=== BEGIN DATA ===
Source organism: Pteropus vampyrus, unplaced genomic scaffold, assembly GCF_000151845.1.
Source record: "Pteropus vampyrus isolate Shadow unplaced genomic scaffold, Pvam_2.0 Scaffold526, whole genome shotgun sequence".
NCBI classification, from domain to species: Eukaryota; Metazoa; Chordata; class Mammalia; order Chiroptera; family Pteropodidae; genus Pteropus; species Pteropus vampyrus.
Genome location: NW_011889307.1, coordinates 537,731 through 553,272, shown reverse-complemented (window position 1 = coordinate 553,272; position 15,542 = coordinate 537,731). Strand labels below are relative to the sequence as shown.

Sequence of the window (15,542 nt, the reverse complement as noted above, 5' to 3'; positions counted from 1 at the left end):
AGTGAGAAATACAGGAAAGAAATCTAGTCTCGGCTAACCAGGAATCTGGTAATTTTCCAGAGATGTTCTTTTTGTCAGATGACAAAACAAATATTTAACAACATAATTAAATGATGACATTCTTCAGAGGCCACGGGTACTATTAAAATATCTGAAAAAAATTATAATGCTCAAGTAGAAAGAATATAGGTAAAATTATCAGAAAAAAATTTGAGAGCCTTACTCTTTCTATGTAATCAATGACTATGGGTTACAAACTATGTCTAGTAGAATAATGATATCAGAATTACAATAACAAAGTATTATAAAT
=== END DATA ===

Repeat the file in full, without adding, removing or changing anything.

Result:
Source organism: Pteropus vampyrus, unplaced genomic scaffold, assembly GCF_000151845.1.
Source record: "Pteropus vampyrus isolate Shadow unplaced genomic scaffold, Pvam_2.0 Scaffold526, whole genome shotgun sequence".
NCBI classification, from domain to species: Eukaryota; Metazoa; Chordata; class Mammalia; order Chiroptera; family Pteropodidae; genus Pteropus; species Pteropus vampyrus.
Genome location: NW_011889307.1, coordinates 537,731 through 553,272, shown reverse-complemented (window position 1 = coordinate 553,272; position 15,542 = coordinate 537,731). Strand labels below are relative to the sequence as shown.

Sequence of the window (15,542 nt, the reverse complement as noted above, 5' to 3'; positions counted from 1 at the left end):
AGTGAGAAATACAGGAAAGAAATCTAGTCTCGGCTAACCAGGAATCTGGTAATTTTCCAGAGATGTTCTTTTTGTCAGATGACAAAACAAATATTTAACAACATAATTAAATGATGACATTCTTCAGAGGCCACGGGTACTATTAAAATATCTGAAAAAAATTATAATGCTCAAGTAGAAAGAATATAGGTAAAATTATCAGAAAAAAATTTGAGAGCCTTACTCTTTCTATGTAATCAATGACTATGGGTTACAAACTATGTCTAGTAGAATAATGATATCAGAATTACAATAACAAAGTATTATAAAT